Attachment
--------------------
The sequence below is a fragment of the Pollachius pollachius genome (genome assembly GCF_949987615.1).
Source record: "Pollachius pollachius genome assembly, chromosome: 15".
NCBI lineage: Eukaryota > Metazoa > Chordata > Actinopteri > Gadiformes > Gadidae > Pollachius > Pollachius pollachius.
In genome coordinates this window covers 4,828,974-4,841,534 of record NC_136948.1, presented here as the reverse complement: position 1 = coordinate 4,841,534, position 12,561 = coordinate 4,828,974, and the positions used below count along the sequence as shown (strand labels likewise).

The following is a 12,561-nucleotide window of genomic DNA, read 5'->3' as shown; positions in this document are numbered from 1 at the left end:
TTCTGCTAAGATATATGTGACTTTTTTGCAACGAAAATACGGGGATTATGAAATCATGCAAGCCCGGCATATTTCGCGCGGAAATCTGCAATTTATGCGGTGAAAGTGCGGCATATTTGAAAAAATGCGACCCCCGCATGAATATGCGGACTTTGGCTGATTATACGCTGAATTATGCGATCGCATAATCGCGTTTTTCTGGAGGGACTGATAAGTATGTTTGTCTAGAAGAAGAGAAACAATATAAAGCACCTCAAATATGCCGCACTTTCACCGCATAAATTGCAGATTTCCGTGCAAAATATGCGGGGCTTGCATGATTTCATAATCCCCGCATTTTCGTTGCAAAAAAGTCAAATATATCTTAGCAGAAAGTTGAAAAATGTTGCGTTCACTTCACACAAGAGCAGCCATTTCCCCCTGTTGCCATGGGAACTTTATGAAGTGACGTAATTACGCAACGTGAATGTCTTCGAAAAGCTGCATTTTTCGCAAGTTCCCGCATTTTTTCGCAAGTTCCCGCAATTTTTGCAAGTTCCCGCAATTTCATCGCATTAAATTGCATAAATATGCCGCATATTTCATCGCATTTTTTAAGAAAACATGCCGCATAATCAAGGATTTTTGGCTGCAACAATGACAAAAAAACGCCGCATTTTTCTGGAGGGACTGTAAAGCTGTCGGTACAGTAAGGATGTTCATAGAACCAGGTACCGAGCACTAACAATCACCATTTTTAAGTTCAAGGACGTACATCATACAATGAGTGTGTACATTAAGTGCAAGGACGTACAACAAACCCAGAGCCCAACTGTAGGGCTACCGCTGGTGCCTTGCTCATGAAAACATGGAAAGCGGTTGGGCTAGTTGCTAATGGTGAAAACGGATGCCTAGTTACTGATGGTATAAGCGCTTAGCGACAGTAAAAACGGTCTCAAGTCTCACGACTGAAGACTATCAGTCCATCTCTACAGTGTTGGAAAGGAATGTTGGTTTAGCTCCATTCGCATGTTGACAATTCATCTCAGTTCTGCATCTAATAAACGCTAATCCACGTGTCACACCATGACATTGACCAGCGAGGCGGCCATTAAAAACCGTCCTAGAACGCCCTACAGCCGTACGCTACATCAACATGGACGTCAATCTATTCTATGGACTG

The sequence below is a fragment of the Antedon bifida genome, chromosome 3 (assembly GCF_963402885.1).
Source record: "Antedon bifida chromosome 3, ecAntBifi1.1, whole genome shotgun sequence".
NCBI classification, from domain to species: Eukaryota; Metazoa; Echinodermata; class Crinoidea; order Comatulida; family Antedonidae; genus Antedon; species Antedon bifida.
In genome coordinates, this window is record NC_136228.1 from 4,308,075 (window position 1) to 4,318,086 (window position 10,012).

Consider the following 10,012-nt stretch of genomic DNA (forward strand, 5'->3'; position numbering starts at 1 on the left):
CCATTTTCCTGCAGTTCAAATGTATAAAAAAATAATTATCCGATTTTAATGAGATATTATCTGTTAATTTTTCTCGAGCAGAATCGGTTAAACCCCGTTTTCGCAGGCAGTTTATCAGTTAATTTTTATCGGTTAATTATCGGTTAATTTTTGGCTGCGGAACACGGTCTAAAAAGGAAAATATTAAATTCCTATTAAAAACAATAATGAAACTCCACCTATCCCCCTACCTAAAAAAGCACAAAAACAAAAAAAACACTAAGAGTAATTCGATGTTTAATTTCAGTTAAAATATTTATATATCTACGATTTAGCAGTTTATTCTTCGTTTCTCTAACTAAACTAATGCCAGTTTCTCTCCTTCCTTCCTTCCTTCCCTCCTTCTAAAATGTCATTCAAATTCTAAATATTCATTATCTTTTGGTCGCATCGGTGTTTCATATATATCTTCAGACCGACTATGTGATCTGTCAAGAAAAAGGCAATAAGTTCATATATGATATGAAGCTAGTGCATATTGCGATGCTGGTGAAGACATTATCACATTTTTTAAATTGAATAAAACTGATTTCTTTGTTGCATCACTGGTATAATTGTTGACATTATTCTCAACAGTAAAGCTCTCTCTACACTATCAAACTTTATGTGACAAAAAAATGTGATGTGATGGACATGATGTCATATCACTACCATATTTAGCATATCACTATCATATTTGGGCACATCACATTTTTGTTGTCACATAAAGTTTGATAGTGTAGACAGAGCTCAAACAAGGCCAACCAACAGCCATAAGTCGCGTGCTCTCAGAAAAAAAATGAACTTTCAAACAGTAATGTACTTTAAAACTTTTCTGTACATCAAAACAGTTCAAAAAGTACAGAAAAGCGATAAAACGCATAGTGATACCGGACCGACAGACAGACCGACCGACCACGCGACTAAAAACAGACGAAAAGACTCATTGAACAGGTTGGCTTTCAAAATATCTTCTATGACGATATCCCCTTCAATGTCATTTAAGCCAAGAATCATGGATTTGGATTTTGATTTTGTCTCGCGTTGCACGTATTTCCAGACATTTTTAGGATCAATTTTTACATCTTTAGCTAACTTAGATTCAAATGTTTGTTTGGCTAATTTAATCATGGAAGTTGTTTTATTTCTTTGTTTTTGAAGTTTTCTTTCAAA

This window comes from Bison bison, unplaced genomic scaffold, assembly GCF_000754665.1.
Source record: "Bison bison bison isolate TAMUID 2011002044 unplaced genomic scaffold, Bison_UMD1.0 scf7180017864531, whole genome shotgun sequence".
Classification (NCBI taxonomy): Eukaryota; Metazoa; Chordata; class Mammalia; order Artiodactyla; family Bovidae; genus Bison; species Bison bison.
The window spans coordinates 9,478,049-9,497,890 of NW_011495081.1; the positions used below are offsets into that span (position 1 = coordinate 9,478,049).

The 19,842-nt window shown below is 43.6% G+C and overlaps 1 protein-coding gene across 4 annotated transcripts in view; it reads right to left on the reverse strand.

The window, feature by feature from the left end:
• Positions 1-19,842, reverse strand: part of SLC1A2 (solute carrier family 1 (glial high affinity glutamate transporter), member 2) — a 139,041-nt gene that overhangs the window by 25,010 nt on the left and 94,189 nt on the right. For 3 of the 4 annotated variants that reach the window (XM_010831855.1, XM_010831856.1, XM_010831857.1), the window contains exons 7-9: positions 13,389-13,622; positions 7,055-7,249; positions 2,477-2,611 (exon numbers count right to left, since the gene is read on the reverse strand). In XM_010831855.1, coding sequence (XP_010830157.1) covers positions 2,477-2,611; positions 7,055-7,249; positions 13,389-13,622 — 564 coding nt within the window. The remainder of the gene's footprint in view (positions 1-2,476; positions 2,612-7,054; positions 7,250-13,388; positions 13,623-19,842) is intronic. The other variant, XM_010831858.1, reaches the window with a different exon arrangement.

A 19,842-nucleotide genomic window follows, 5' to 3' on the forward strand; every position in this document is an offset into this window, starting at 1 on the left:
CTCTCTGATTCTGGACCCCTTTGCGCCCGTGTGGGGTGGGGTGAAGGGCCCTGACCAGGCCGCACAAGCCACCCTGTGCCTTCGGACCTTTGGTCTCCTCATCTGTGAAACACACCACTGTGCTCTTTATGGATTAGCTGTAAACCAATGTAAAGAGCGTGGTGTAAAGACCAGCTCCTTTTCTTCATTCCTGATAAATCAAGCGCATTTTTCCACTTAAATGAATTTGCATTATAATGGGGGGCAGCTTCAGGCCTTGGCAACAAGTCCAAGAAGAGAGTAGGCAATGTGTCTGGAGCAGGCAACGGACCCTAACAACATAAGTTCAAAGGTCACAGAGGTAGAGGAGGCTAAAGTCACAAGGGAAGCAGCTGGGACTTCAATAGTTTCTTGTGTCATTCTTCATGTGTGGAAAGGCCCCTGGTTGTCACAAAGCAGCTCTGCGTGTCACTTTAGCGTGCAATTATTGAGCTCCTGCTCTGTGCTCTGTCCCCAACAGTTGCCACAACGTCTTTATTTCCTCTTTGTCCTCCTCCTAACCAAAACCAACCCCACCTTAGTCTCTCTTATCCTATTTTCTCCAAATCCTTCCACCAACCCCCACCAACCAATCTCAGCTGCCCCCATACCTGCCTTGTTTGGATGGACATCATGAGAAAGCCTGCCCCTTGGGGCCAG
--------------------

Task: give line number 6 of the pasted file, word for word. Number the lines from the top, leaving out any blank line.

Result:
TTCTGCTAAGATATATGTGACTTTTTTGCAACGAAAATACGGGGATTATGAAATCATGCAAGCCCGGCATATTTCGCGCGGAAATCTGCAATTTATGCGGTGAAAGTGCGGCATATTTGAAAAAATGCGACCCCCGCATGAATATGCGGACTTTGGCTGATTATACGCTGAATTATGCGATCGCATAATCGCGTTTTTCTGGAGGGACTGATAAGTATGTTTGTCTAGAAGAAGAGAAACAATATAAAGCACCTCAAATATGCCGCACTTTCACCGCATAAATTGCAGATTTCCGTGCAAAATATGCGGGGCTTGCATGATTTCATAATCCCCGCATTTTCGTTGCAAAAAAGTCAAATATATCTTAGCAGAAAGTTGAAAAATGTTGCGTTCACTTCACACAAGAGCAGCCATTTCCCCCTGTTGCCATGGGAACTTTATGAAGTGACGTAATTACGCAACGTGAATGTCTTCGAAAAGCTGCATTTTTCGCAAGTTCCCGCATTTTTTCGCAAGTTCCCGCAATTTTTGCAAGTTCCCGCAATTTCATCGCATTAAATTGCATAAATATGCCGCATATTTCATCGCATTTTTTAAGAAAACATGCCGCATAATCAAGGATTTTTGGCTGCAACAATGACAAAAAAACGCCGCATTTTTCTGGAGGGACTGTAAAGCTGTCGGTACAGTAAGGATGTTCATAGAACCAGGTACCGAGCACTAACAATCACCATTTTTAAGTTCAAGGACGTACATCATACAATGAGTGTGTACATTAAGTGCAAGGACGTACAACAAACCCAGAGCCCAACTGTAGGGCTACCGCTGGTGCCTTGCTCATGAAAACATGGAAAGCGGTTGGGCTAGTTGCTAATGGTGAAAACGGATGCCTAGTTACTGATGGTATAAGCGCTTAGCGACAGTAAAAACGGTCTCAAGTCTCACGACTGAAGACTATCAGTCCATCTCTACAGTGTTGGAAAGGAATGTTGGTTTAGCTCCATTCGCATGTTGACAATTCATCTCAGTTCTGCATCTAATAAACGCTAATCCACGTGTCACACCATGACATTGACCAGCGAGGCGGCCATTAAAAACCGTCCTAGAACGCCCTACAGCCGTACGCTACATCAACATGGACGTCAATCTATTCTATGGACTG